It was a sign of Arsenal losing composure when poise and maturity was a vital asset. What followed was a Lionel Messi goal off an uncommonly risky pass by Cesc Fabregas.

The injury-plagued midfielder, like van Persie, needed his decision-making skills at their best to compensate for not playing at 100 percent fitness.

Instead of going into halftime scoreless, which would have been a relief for Arsenal, the Gunners surrendered a goal that could have very easily been avoided.

The second half was a perfect opportunity for Arsenal to move forward with a perhaps more opened up field, and make the right adjustments to the first half failures.

The Gunners also could have used a break or two. They needed some type of Barcelona mistake to capitalize on, even if it was small.

What resulted was, in fact, an enormous break. Off a corner kick in the 53rd minute, Barcelona defensive midfielder Sergio Busquets headed the ball into his own goal. Suddenly, Arsenal was in the current position of advancing to the quarter-finals off away goals.

Just a few minutes after that gift, and perhaps before Arsene Wenger could consider making his second substitution, the game basically ended for Arsenal.

Van Persie was given a second yellow card for a play where he struck the ball well after the whistle. Van Persie's claims that he didn't hear the whistle because it was drowned out by the noise of the sold-out crowd made perfect sense, but referee Massimo Busacca stood by his errant call, which basically meant the match was over.

Barcelona's passing attack was giving Arsenal fits all match, and with the Gunners down a man, it wasn't a matter of whether Arsenal would concede a goal, but rather when it would concede a goal, and how many.

What transpired after van Persie's yellow card was highly expected. Barcelona scored twice to finish off Arsenal. It's almost surprising that Barcelona scored just two goals, and that it took 16 minutes to get the second one.

Had the second yellow card been assessed a little later in the match, Wenger would have made the obvious move and substituted van Persie out, still leaving the manager with one last substitution for perhaps the last 20 minutes.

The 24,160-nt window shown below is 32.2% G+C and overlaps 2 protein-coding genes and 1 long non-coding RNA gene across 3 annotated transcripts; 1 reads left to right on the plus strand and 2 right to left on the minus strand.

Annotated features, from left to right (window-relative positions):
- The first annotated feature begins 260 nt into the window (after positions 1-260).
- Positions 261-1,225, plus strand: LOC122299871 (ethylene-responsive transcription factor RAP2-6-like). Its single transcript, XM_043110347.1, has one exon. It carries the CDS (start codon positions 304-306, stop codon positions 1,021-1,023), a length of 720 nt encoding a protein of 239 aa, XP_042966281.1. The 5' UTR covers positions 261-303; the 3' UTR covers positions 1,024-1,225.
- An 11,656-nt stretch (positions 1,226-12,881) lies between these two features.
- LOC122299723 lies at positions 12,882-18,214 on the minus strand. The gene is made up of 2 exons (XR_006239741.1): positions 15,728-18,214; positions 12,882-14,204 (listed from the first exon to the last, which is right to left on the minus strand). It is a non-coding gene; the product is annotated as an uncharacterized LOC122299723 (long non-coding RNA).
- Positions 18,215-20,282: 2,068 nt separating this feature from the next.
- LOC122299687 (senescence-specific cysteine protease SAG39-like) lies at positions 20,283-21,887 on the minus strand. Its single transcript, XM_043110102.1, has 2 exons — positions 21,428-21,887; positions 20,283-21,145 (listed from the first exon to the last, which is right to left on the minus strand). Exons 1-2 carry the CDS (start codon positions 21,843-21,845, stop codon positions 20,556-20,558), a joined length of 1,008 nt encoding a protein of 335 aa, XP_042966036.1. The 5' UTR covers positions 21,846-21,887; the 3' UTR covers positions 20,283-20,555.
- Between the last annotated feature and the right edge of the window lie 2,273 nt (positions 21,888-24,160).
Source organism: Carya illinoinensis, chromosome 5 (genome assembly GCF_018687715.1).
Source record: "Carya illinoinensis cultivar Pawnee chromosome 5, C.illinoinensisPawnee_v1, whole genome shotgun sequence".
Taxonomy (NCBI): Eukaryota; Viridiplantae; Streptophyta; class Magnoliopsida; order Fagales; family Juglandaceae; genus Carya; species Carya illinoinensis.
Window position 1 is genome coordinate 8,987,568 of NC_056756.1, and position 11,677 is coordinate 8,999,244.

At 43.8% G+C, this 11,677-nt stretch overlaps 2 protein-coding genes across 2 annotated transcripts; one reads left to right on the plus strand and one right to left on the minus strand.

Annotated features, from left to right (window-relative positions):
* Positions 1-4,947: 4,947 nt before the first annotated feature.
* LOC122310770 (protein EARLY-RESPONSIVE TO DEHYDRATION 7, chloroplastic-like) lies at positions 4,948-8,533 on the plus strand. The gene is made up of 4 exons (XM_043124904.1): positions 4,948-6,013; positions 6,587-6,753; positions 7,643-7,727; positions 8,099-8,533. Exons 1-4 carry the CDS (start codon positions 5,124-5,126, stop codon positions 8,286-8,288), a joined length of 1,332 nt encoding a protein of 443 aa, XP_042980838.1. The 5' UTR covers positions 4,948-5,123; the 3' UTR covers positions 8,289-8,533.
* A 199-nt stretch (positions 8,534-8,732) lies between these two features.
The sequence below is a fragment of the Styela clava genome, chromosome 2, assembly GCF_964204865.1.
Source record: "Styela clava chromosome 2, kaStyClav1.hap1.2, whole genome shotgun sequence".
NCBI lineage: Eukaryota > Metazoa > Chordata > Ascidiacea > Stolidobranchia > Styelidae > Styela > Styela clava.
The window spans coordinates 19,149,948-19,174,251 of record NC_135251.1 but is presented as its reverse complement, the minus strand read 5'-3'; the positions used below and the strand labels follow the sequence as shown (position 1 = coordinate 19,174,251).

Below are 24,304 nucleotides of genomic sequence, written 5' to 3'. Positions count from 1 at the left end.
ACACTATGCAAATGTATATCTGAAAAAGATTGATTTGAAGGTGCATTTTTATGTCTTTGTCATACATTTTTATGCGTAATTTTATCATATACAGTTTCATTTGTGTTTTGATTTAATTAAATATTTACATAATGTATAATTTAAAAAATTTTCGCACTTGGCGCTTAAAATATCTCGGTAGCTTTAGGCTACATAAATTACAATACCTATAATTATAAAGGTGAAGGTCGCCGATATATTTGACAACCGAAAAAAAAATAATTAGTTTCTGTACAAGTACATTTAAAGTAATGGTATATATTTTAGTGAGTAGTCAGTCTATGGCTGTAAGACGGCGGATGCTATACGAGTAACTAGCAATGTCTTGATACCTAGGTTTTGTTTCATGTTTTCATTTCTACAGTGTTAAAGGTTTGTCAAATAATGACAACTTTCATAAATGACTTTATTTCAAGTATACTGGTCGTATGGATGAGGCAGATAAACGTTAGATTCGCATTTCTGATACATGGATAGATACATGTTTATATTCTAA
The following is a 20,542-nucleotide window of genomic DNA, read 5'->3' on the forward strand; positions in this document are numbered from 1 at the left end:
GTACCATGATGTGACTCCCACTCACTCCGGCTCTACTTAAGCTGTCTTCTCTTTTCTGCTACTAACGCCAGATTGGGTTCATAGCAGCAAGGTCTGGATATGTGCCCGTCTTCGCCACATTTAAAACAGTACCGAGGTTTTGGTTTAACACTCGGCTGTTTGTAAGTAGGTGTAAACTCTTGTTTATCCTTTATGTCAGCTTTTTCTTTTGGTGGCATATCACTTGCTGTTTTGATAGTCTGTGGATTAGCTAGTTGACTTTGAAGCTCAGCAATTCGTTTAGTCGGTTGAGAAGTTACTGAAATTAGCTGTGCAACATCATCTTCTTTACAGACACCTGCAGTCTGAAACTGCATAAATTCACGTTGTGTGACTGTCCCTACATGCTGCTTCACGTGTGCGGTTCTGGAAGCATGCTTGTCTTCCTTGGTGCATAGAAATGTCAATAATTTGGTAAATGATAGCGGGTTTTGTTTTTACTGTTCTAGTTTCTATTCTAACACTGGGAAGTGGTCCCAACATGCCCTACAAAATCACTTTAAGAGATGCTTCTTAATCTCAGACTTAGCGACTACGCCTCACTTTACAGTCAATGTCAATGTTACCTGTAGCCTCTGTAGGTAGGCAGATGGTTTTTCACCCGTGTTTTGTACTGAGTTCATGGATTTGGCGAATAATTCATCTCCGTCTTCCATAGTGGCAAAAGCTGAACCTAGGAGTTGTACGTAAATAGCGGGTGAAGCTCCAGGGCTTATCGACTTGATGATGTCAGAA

But that's not what denied Arsenal the chance to maintain the 1-1 draw.

Van Persie's first yellow card should never have been committed, and Arsenal should never have been playing a man down.

Abidal had no business putting his heand on van Persie's throat, but van Persie should have known better than to retaliate when losing him to yellow cards would basically spell doom for Arsenal's chances of advancing to the next round.

Though van Persie's first yellow card was wrong, Arsenal should be grateful they have such a gifted goal-scorer. When famed forward Dennis Bergkamp played for Arsenal from the mid-1990s through the mid-2000s, the club saw some of its most successful seasons.

In van Persie, Arsenal has a player who was groomed by Bergkamp and whose style of play most mirrors him compared to all other players in the world.

But van Persie's first yellow card was such a thoughtless act, that the referee's poor decision on the second yellow is almost inconsequential. Van Persie, a standout guy on and off the field, will likely make amends for the lapse of judgement, but the damage has been done.

Arsenal needed to play a nearly error-free match to defeat Barcelona.

Instead they got an enormous error and it perhaps cost them a run at the Champions League title.